Chris Wallace vs. WH's Tony Blinken: "How Could The President Have Been So Wrong?"

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CHRIS WALLACE, HOST: All right. This week -- you talked about the Congress -- this week, the president told Congress that he has the power to carry out these strikes in part because of the Congress's 2002 authorization for the use of force in Iraq, but I have a letter here that Susan Rice sent to the Congress back in July of this year, just two months ago, in which she writes this, "With American combat troops having completed their withdrawal from Iraq on December 18th, 2011, the Iraq authorization for the use of military force" -- excuse me -- "is no longer used for any U.S. government activities, and the administration fully supports its repeal."

How can you go to war based on an authorization that you say is no longer the basis for any U.S. government activities, and this authorization, you wanted it repealed?

TONY BLINKEN, WH DEPUTY NATIONAL SECURITY ADVISER: Chris, there are two authorizations in question. The first one is the 2001 authorization to use force. That was the one that was voted by Congress in the wake of the 9/11 attacks. It said this, we can use all necessary means to go after those --

(CROSSTALK)

WALLACE: But you also said the Iraq authorization.

BLINKEN: Yes, let me just finish.

Two things, you're right, but there are two things. 2001 authorization to use force. It said we can go after anyone who was associated with the forces that attacked us on 9/11. Zarqawi, the founder of al Qaeda in Iraq was a colleague of Osama bin Laden before 8/11, very close to him. After 9/11, he formed al Qaeda in Iraq. They associated themselves with al Qaeda --

WALLACE: I understand that, sir. I'm asking about the 2002 Iraq authorization. Is it the basis or is it not the basis?

BLINKEN: It is a basis with 2001, but the 2002 authorization was focused Saddam Hussein. But it also said, that if there are terrorist forces in Iraq that the Iraqi government is unable or unwilling to deal with, that gives us authorization to act as well.

WALLACE: It's kind of embarrassing that two months ago, you wanted to repeal it?

BLINKEN: We still would like to repeal it. We think it would be very helpful is that, one, Congress work to give us a targeted, focused authorization. But while we welcome that, we don't need it. We have the 2001 authorization, and we have a basis in 2001 authorization.

WALLACE: Finally, President Obama spoke to the U.N. this week, but I want to ask you about his speech to the U.N., saying -- general assembly last year, in which he said we are ending a decade of war. Take a look at this.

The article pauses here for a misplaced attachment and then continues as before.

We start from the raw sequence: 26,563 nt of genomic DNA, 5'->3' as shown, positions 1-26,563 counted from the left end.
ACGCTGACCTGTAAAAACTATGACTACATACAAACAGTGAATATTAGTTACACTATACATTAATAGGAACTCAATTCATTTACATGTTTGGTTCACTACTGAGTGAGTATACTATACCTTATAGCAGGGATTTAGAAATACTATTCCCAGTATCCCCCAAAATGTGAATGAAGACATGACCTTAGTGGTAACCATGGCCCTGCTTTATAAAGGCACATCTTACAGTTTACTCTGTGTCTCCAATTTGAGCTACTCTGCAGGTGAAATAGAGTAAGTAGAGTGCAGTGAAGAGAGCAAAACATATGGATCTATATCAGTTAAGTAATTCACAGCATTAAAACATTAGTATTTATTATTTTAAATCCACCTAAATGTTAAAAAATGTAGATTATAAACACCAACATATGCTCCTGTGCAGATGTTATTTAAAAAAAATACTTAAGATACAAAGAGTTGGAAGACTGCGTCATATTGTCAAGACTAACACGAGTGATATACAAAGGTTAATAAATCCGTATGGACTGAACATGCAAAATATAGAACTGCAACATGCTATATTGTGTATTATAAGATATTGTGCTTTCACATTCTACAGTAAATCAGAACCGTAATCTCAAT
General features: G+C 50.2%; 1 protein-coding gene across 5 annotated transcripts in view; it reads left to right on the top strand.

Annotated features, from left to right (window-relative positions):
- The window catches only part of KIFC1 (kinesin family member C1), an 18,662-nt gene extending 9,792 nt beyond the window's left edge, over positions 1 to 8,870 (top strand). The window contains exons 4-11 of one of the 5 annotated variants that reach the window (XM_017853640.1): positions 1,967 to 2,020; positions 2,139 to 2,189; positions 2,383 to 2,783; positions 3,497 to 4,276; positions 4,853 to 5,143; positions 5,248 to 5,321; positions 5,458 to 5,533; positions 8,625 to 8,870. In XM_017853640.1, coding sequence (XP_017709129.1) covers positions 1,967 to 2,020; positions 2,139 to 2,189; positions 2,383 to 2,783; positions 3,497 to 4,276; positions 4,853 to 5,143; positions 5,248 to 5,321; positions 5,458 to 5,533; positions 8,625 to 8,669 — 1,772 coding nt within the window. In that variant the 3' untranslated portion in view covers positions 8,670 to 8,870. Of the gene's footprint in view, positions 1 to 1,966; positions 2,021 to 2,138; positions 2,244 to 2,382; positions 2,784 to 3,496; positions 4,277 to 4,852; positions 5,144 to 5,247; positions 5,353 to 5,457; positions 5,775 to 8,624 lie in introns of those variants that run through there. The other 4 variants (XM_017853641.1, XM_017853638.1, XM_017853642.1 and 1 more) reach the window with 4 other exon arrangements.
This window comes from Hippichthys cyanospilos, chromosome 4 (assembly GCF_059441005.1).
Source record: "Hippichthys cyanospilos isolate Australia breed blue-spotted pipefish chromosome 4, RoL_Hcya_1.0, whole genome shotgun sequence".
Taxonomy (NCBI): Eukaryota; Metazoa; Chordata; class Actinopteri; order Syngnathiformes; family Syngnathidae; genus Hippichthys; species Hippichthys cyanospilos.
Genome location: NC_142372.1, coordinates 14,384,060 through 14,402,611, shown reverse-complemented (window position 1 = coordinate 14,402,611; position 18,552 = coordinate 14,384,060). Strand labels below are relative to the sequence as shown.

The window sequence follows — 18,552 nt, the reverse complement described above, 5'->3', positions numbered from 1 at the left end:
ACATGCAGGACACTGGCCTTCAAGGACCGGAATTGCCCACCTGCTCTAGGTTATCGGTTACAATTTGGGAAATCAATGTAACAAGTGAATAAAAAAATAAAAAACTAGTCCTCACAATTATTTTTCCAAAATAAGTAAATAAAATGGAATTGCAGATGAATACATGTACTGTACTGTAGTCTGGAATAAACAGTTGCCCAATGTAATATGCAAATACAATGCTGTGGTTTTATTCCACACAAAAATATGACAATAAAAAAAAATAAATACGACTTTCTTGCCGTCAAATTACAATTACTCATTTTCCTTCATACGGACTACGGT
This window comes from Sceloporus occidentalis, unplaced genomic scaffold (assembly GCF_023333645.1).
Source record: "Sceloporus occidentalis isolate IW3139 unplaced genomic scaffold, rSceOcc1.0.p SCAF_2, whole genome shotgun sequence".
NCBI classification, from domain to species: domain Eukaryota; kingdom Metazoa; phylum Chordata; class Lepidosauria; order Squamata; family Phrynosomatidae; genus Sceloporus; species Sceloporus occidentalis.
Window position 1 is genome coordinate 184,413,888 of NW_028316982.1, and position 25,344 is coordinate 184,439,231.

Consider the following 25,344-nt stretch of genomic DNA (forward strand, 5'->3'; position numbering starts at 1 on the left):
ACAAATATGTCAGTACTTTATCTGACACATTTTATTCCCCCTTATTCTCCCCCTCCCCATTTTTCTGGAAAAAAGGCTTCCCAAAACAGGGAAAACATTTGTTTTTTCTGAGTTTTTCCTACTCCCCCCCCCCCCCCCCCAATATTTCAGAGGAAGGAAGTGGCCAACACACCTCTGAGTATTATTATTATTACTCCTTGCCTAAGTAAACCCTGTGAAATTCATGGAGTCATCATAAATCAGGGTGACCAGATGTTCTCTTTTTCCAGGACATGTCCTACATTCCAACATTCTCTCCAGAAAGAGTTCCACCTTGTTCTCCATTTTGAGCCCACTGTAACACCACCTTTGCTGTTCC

(BEGIN VIDEO CLIP)

OBAMA: Today, all of our troops have left Iraq. Next year, an international coalition will end its war in Afghanistan, having achieved its mission of dismantling the core of al Qaeda that attacked us on 9/11.

(END VIDEO CLIP)

WALLACE: How could the president have been so wrong?

BLINKEN: The president was exactly right. What we're re doing is totally different than the last decade. We're not sending hundreds of thousands of American troops back into Iraq or Afghanistan or anywhere else. We're not going to be spending trillions of American dollars.

What we're doing is supporting local forces with some of our unique assets, air power, training and equipping them, assisting them, intelligence, they will be doing the fighting on the ground. We can't want it more than they do --

WALLACE: But, Mr. Blinken --

BLINKEN: And also --

WALLACE: Mr. Blinken -- and I know we're going over time here -- he said all our troops have left Iraq. In fact, he has just sent at least 1,600 troops back into Iraq. He said we've dismantled the core of al Qaeda. The Khorasan group which you struck in the first day is an offshoot of the core al Qaeda, and, in fact, follows the direct orders of the leader of al Qaeda, Ayman al Zawahiri.

BLINKEN: Chris, they fled. Because we were so successful and effective in Afghanistan and Pakistan, they fled, because we decimated the core of al Qaeda. They removed themselves. They went to Syria. But they use --

WALLACE: But they're still --

BLINKEN: Sure. And we said from day one, that there would be groups that would emerge in other parts of the world. We'd been relentless in going after them. What we're not going to do is fallen to the al Qaeda trap of sending hundreds of thousands of Americans back. That's exactly what they want. They want to bog us down, tie us down, to bleed us. We're going to be smarter about this.

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